For this reason, I am going to concentrate on the performances of the 3 teams that I consider to belong to the ‘PomPrint circle of Friends‘.
Just before the show I had just received a ‘tweet’ stating that a certain Mr. Summers had already won the staff invitation dance competition for Fraserburgh, so things were already looking positive!
Turriff Academy’s piece was entitled “People who mind don’t matter, people who matter don’t mind” – a title that was, along with the school’s name, not exactly on the tip of the tongue for the compère of the show!
Set in the future, a Dictator rules the world. He controls your thought, views and even your sexuality. In this repressive regime some brave couples decide to break free. They learn to accept themselves for who they are because ultimately it matters who you fall in love with.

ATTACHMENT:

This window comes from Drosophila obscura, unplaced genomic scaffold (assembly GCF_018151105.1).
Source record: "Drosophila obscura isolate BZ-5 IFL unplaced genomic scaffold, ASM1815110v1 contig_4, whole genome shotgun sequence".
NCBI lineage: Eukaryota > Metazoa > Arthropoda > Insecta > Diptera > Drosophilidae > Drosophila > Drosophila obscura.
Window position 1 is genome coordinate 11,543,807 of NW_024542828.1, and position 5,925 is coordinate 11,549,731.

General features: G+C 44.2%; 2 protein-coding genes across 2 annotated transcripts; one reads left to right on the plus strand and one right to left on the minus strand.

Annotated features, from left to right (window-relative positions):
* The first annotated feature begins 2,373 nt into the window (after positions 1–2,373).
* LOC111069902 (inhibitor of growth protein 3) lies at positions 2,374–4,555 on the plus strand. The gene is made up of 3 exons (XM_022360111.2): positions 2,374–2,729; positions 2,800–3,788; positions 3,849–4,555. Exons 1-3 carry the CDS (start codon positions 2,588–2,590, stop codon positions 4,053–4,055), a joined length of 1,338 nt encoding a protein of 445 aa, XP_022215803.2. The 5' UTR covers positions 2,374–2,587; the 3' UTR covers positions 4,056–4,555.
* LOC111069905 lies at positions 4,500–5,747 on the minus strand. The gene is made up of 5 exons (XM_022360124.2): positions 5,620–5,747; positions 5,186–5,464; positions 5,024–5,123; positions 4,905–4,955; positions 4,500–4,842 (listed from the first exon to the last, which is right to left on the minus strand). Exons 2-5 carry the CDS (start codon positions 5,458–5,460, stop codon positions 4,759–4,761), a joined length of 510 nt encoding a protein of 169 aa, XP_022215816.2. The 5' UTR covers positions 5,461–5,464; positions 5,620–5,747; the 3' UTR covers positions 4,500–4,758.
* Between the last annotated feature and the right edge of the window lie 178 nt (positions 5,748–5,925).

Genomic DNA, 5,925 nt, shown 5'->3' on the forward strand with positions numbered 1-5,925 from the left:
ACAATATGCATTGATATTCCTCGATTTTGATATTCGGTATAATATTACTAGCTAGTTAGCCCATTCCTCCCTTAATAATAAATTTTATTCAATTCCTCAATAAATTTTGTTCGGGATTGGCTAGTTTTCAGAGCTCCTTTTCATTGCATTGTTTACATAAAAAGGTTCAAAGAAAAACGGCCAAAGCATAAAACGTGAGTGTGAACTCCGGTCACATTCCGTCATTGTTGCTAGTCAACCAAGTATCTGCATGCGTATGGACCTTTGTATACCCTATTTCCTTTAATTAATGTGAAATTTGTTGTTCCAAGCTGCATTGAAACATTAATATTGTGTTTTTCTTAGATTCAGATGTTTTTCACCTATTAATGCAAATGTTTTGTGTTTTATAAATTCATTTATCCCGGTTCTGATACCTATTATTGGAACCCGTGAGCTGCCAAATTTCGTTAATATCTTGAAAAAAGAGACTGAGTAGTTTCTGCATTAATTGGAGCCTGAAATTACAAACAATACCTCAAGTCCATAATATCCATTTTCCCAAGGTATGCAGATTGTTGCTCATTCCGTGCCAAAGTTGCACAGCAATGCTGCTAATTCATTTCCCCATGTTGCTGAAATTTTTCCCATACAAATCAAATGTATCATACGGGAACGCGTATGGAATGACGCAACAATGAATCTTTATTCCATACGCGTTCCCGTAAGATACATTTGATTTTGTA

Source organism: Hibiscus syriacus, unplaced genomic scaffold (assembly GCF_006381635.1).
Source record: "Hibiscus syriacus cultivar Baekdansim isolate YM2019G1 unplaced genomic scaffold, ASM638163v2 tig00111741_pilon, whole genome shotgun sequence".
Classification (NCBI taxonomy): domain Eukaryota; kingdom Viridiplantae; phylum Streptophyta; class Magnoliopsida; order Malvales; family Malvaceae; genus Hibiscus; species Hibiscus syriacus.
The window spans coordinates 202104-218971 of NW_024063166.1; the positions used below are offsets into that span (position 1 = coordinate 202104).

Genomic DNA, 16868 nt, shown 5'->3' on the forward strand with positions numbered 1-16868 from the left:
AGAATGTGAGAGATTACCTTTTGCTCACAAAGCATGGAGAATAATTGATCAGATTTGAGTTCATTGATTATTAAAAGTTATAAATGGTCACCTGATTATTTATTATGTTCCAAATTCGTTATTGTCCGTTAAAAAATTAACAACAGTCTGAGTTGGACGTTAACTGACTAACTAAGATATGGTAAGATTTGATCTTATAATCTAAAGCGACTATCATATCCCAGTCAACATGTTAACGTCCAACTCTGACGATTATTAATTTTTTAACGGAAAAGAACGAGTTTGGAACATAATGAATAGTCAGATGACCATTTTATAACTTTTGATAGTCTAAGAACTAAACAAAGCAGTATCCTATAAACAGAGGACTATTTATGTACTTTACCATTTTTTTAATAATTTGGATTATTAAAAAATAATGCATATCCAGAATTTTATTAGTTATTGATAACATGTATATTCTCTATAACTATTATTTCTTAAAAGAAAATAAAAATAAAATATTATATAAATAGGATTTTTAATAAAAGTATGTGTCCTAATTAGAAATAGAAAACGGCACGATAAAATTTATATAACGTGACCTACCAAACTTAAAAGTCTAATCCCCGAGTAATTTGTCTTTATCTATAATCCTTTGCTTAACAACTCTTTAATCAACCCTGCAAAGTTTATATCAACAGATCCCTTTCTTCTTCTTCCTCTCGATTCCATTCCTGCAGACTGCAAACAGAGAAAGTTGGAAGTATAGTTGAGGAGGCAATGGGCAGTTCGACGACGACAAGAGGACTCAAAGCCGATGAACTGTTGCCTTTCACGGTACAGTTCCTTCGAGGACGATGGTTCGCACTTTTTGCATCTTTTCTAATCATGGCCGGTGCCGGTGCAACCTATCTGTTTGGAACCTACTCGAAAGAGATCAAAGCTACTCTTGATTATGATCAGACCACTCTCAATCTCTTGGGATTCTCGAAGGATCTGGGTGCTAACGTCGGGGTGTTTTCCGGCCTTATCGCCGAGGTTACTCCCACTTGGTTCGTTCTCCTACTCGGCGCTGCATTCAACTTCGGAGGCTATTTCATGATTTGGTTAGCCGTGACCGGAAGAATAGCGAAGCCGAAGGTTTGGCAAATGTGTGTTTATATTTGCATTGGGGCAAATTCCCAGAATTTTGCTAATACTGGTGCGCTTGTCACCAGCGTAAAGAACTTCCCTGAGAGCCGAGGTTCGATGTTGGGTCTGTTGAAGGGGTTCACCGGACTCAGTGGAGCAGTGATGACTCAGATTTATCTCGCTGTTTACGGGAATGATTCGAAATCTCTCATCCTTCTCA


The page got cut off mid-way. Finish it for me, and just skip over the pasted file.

I felt that this was a very visually pleasing set from Turriff, especially the costume design where we had very clean cut pink female uniforms and blue male uniforms in contrast to the fluffy, no-so-well-defined yellow clothing of the ‘rebels’. The dictator (who’s name I seem to recall as being Callum in real life) gave one of the best performances of the night, in my humble opinion, especially with his ‘tumbling’. The scene where he was pulling invisible strings on one of the ‘rebels’ was extremely powerful and well co-ordinated.
This having been said, I felt that the linear storyline needed a few cameo performances (see my comments on the winners) or stronger visual indications that the scene had shifted. Peterhead achieved this in ‘South’ where, despite having a linear storyline, the changes of scenery told the audience clearly that we had ‘moved on’ to the next part.
Westhill Academy’s piece was entitled “The Discovery of Elemora” – a Jumanji-like game found in an abandoned house. I expected to see Robin Williams in the dance, but I guess that the snow outside did not permit his arrival!
When four children stumble upon an unusual game in an abandoned house, little do they know what lies ahead. Elemora, a game with many secrets, spirals the children on a journey where they are made to face Earth’s natural disasters; an earthquake, hurricane, forest fire and tsunami. Will they make it out before the last roll of the dice?